Cloud containers are remarkable tools in the field of agile software development. Containers, evolved from the ‘security’ buzzword, have become an essential element for protecting the IT infrastructure. The trend shows no indications of winding down. Container ecosystems will record a rapid development, with cloud service providers focused on technology improvement.
The popularity of containers grew as a feasible go-to strategy of enterprises for virtualization. This status quo of containers will prevail in the near future, as vendors and open-source community formalize the container ecosystem. Complementing virtualization and low overhead, containers are best suited for the application ecosystem that is inherited from cloud computing, data centers, and VMs.
Evolution of Containers
There has been a marked rise in the evolution of the container ecosystem in recent years, which has made them capable to uphold production-ready workloads. The evolution is not yet over and has given rise to many container platforms to implement modern service and applications with the onus of combating developer problems.
While every container platform has been built on a programmable, API-driven, and self-service infrastructure, Kubernetes rose as the standard for container orchestration, completely based on its technical pedigree. As more and more organizations embark on their journey to containerization, identifying the imperativeness of data persistence has become necessary for enterprise applications.
Kubernetes excels in this owing to its ability of seamless provision of persistent storage capabilities, independent of whether workloads are scheduled in the cloud or on-premises. These capabilities are attributed to Kubernetes’ Persistent Volume Framework that standardizes the dynamic provision and consumption of persistent storage by application pods.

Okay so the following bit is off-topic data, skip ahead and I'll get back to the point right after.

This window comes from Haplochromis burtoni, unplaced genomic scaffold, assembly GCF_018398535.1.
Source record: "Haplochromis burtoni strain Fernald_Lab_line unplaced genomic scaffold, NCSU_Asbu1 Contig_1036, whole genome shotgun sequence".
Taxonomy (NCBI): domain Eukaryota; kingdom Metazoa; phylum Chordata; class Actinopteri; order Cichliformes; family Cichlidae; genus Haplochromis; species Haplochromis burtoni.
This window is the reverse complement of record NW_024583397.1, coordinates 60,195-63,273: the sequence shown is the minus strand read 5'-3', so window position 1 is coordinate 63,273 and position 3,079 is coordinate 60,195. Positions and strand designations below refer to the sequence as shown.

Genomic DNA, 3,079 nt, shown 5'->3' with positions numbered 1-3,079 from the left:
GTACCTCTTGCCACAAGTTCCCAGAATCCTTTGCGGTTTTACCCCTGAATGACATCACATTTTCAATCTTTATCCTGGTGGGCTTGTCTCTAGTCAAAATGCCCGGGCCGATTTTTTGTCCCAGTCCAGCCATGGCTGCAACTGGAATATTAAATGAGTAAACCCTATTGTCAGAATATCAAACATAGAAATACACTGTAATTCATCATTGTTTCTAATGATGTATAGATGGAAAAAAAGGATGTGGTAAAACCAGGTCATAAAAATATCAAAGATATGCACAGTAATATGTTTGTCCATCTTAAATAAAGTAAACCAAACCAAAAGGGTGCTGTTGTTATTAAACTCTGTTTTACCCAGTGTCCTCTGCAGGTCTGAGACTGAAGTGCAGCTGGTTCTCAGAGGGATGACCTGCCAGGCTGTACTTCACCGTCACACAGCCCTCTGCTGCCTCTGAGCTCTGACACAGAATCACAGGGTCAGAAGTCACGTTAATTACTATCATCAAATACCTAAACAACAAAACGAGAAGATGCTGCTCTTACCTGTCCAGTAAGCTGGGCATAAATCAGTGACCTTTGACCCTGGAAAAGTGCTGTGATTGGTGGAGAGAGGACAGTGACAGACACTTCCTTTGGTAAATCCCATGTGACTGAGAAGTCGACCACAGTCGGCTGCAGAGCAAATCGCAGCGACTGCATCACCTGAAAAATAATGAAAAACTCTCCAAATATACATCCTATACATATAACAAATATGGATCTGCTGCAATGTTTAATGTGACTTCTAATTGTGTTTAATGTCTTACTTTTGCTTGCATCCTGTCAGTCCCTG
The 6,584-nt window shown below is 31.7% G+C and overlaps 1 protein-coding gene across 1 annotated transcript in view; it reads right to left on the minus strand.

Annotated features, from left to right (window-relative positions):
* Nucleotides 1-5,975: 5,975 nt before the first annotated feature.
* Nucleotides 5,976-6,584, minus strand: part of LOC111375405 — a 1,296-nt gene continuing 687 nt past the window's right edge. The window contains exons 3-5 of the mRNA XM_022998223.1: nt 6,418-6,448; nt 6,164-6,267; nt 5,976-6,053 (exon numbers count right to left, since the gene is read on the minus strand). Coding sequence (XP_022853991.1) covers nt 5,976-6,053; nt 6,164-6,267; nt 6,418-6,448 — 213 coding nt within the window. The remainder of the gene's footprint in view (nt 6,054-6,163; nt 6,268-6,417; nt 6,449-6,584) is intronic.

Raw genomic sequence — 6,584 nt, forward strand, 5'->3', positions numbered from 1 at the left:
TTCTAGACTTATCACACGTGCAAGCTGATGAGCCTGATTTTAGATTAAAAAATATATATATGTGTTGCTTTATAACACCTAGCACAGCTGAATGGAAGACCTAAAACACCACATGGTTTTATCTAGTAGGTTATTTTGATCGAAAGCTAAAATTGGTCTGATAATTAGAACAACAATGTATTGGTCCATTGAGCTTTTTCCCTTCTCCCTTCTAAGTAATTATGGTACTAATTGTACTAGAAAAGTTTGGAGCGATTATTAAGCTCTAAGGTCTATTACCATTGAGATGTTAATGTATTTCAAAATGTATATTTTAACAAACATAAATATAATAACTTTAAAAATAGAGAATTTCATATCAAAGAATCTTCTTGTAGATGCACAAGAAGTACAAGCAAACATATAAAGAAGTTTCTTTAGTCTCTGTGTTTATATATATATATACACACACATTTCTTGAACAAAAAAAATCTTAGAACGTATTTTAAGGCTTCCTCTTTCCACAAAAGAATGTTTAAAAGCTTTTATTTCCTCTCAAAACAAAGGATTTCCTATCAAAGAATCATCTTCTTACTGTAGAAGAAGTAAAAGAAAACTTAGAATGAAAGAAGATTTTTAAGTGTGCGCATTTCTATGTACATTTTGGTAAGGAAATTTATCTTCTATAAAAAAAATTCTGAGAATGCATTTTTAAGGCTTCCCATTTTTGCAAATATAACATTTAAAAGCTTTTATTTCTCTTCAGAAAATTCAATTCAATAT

Container Management and its Implications
There is this one feature requested by prospects and customers in the cloud computing space – container management. One of the many growing optimization trends, containers help to package and run applications remotely in isolated environments and reduce the configuration time during deployment to production.
The majority industry researches estimate the current worth of the container market to be over $2 Bn. As CSPs commence to plan their container management offerings, a better understanding of whether this popularity of containers is just a hype, or do the customers really want and need the containers is a must. Ambiguities also exist in deciding for the right type of container management required, particularly in cloud computing space.
Container management, analogous to the broader cloud management, involves orchestration, monitoring, security, and optimization. Based on optimization alone, there are 5 key ways to save on the cost of cloud containers, namely, review purchasing options, consider storage opportunities, rightsize the nodes and pods, and turn off the idle pods.
The focus on container management is a must if you plan to leverage any type of cloud container, as they offer opportunities for lightweight and efficient application development. However, likened to an on-demand computing resource, containers also result in wasted spend. As suboptimal, idle, and unused container options will add billions more to this waste, container management must be a part of an organization’s cloud optimization plan.
In a bid to understand the evolution of containers, knowledge on three phases of containerization is necessary, namely, staging and PaaS dominate, container deployment at scale and the take over of containerization services. It is highly likely that CSPs slash costs for container services while beefing up these services with security tools for attracting more customers. Whatever the future holds, the positive impacts of the container evolution on the evolution of cloud computing is evident and is set to endure in the years to come.